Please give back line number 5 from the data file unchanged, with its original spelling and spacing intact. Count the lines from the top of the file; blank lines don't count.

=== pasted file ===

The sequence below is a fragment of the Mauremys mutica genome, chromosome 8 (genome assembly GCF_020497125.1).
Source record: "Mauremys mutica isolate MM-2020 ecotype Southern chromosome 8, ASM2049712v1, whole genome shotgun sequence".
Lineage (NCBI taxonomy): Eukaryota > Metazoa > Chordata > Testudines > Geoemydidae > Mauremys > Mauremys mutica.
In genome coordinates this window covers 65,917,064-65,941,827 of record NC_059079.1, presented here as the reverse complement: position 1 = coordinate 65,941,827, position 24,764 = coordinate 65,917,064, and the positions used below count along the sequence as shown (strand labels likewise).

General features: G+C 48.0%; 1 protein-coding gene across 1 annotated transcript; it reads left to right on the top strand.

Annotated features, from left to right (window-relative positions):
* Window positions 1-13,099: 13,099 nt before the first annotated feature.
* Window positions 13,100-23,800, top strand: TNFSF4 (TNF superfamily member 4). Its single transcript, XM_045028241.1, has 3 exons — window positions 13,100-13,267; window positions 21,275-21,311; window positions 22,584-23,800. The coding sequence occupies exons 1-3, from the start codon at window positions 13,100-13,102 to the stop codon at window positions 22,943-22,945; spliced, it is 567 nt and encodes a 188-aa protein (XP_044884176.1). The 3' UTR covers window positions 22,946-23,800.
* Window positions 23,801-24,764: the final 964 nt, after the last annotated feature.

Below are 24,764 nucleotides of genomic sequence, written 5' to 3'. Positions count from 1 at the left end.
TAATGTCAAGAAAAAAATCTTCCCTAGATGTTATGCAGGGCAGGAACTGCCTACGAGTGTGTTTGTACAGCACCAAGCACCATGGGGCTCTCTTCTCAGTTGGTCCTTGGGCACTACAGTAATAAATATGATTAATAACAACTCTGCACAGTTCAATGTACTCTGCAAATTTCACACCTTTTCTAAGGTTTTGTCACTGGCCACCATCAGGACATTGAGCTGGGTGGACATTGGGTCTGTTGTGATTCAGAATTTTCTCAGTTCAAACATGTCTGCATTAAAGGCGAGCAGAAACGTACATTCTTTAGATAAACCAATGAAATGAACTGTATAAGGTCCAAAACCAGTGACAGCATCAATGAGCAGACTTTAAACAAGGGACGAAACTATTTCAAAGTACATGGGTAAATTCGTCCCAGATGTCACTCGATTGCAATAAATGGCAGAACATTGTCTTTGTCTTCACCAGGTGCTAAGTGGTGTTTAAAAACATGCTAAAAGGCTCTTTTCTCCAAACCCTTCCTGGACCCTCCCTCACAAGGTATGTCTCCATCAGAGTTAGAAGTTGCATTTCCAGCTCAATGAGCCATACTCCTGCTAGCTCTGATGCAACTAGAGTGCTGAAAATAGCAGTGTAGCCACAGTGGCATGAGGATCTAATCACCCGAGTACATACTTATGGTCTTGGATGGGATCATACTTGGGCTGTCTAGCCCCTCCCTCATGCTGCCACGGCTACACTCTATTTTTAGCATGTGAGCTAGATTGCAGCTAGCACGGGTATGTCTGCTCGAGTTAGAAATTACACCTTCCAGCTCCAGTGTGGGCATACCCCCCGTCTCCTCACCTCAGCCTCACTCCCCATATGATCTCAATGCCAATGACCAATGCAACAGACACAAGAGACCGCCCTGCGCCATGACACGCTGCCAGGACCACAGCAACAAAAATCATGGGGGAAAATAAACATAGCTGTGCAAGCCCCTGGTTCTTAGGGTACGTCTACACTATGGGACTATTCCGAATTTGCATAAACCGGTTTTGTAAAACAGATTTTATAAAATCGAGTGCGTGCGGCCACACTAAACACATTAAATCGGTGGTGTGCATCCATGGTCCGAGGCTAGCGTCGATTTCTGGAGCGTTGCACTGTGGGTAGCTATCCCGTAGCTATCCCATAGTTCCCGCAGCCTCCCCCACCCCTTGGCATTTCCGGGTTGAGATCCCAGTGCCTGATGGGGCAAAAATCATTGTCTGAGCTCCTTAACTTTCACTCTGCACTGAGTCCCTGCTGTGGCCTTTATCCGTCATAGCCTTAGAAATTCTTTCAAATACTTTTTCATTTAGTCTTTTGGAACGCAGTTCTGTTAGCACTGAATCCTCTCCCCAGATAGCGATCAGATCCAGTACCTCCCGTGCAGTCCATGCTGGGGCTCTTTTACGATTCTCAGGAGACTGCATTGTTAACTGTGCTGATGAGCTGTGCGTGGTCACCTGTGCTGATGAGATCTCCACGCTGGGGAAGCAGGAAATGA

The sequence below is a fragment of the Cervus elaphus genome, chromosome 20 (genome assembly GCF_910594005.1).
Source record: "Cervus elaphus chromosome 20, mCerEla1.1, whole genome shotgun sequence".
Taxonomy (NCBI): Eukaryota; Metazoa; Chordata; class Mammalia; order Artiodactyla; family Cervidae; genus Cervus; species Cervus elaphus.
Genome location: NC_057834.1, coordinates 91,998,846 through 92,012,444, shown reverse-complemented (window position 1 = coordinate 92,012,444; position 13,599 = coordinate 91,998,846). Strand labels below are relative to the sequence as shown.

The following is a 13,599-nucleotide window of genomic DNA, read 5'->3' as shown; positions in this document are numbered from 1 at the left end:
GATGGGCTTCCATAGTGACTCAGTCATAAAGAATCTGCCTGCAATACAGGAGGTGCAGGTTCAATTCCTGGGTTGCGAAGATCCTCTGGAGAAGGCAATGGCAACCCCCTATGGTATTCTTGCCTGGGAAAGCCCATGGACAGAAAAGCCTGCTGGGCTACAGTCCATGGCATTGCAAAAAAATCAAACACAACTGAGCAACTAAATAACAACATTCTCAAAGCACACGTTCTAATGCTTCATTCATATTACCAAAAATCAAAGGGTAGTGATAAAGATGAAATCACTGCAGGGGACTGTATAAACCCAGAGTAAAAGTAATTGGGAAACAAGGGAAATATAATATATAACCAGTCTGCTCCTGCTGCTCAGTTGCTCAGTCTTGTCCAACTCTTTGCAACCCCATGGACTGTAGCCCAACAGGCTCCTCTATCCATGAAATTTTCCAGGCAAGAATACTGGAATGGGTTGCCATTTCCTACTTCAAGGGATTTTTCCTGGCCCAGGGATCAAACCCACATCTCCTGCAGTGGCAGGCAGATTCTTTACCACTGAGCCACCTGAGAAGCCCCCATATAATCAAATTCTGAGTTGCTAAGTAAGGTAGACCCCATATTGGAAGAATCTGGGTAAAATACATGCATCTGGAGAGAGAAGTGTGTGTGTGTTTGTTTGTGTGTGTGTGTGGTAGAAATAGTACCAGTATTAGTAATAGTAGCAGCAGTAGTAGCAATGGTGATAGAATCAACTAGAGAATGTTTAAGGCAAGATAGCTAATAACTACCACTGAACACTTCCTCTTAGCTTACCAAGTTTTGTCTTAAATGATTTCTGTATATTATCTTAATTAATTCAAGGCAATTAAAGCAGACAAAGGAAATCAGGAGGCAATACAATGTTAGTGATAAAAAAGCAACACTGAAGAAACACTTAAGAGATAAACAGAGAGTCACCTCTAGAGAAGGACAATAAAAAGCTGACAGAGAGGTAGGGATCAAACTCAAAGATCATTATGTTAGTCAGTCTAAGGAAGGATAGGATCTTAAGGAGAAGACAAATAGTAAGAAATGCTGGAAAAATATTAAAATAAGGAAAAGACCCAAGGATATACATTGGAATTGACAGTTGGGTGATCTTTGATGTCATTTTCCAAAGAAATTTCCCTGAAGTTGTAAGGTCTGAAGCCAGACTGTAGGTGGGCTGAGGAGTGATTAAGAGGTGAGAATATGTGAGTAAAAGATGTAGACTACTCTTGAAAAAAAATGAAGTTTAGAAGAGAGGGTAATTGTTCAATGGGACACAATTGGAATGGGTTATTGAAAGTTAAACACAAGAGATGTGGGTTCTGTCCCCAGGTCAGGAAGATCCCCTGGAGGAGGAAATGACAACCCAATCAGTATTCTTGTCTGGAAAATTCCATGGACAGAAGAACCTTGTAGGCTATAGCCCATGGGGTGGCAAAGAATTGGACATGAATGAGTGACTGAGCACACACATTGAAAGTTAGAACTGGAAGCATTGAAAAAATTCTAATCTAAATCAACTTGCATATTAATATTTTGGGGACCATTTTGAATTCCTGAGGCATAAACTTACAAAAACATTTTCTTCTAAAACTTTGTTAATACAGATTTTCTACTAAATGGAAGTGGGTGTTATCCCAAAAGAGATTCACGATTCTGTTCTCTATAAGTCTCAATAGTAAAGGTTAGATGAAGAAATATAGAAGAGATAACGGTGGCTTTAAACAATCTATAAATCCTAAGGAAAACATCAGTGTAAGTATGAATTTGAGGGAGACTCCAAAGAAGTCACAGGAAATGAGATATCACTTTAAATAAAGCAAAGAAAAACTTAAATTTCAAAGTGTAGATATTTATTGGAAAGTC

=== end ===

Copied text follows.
General features: G+C 48.0%; 1 protein-coding gene across 1 annotated transcript; it reads left to right on the top strand.